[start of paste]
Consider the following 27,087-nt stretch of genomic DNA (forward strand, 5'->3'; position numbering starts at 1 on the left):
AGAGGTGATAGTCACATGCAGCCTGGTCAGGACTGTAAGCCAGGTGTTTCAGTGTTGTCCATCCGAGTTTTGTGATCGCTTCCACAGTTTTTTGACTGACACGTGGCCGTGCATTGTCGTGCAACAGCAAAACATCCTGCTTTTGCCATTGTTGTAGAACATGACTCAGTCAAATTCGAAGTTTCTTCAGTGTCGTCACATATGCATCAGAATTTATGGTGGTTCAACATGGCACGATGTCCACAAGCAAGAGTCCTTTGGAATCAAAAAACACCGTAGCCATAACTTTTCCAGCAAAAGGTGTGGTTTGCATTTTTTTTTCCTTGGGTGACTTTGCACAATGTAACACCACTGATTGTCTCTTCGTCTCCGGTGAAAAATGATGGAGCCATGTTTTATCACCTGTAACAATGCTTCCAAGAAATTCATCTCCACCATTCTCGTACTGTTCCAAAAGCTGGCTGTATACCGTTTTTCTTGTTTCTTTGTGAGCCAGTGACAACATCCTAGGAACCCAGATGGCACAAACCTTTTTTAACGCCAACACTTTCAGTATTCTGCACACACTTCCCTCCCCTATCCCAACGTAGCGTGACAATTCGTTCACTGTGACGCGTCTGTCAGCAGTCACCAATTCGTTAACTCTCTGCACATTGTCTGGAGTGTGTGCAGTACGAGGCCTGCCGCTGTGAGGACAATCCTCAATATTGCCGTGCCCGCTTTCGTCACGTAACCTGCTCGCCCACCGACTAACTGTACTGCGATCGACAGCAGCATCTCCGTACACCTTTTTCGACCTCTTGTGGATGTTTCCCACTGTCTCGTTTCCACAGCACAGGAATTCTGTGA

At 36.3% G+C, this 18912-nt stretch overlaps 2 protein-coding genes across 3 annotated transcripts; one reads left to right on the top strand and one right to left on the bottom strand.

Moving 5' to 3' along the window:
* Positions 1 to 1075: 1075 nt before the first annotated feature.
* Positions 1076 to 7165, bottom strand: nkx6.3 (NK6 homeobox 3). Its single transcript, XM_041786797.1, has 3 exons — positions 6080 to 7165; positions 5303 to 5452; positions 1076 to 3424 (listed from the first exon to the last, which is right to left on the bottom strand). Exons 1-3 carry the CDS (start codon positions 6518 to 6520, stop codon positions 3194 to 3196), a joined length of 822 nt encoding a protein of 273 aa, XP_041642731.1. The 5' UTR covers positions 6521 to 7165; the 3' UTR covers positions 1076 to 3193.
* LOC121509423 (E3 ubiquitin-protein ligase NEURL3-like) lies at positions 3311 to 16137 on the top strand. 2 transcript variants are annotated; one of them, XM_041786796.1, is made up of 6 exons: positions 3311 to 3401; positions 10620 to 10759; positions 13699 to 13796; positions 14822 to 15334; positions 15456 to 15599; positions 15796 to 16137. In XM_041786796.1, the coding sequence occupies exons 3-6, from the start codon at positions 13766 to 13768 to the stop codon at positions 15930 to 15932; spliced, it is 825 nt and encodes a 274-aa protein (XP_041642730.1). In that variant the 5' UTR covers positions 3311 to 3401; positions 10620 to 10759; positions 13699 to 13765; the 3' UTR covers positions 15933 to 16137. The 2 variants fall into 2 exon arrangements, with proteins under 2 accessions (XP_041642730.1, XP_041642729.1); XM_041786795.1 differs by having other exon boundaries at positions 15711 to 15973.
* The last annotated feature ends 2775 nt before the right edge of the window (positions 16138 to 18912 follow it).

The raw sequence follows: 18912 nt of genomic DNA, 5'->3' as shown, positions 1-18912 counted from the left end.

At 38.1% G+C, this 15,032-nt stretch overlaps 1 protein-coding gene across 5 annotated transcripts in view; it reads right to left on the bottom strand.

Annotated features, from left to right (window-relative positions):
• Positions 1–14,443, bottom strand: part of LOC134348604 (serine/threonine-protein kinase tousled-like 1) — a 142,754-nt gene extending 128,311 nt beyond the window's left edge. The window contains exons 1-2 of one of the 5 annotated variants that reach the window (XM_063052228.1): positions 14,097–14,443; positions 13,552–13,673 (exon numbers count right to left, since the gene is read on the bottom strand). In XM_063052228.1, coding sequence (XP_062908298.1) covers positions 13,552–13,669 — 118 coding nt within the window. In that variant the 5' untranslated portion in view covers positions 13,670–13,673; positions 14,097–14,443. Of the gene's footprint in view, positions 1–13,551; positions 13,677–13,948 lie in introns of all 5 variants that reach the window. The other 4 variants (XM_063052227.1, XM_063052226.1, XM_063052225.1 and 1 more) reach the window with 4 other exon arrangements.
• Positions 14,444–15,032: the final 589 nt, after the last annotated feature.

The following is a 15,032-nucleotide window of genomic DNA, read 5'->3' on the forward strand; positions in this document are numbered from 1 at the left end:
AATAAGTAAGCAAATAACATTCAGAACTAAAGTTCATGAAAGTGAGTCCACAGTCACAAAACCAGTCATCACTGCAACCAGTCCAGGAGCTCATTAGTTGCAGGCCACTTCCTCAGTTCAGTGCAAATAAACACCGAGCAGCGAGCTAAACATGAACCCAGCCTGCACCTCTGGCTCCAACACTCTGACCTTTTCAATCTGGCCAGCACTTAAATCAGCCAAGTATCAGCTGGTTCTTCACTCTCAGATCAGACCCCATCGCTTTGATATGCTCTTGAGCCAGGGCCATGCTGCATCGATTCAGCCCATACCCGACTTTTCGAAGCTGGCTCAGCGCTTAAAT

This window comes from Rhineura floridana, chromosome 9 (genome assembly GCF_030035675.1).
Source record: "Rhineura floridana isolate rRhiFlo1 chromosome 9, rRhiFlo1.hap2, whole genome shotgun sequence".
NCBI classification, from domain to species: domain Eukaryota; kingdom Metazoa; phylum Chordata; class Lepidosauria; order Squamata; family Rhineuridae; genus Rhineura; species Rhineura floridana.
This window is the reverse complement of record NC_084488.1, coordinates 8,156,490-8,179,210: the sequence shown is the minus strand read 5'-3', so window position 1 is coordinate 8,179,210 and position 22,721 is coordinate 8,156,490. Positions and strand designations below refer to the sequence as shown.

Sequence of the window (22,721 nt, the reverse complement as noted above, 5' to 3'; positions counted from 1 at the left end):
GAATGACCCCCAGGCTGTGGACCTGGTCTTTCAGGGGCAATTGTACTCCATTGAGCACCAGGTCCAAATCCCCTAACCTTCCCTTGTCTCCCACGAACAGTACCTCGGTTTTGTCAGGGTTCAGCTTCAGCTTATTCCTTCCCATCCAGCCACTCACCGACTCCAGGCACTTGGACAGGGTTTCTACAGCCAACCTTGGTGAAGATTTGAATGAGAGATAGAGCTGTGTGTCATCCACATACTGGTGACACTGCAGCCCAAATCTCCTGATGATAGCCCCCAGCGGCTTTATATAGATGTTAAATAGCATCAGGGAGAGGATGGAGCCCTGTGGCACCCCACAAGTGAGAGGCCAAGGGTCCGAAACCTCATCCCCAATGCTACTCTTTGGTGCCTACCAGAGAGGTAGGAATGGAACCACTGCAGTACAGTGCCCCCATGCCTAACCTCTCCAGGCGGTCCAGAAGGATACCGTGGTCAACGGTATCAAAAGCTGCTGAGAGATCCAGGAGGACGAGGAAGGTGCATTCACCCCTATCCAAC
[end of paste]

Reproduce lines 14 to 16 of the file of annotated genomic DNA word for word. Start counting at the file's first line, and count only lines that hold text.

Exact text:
The following is a 15,032-nucleotide window of genomic DNA, read 5'->3' on the forward strand; positions in this document are numbered from 1 at the left end:
AATAAGTAAGCAAATAACATTCAGAACTAAAGTTCATGAAAGTGAGTCCACAGTCACAAAACCAGTCATCACTGCAACCAGTCCAGGAGCTCATTAGTTGCAGGCCACTTCCTCAGTTCAGTGCAAATAAACACCGAGCAGCGAGCTAAACATGAACCCAGCCTGCACCTCTGGCTCCAACACTCTGACCTTTTCAATCTGGCCAGCACTTAAATCAGCCAAGTATCAGCTGGTTCTTCACTCTCAGATCAGACCCCATCGCTTTGATATGCTCTTGAGCCAGGGCCATGCTGCATCGATTCAGCCCATACCCGACTTTTCGAAGCTGGCTCAGCGCTTAAAT

This window comes from Rhineura floridana, chromosome 9 (genome assembly GCF_030035675.1).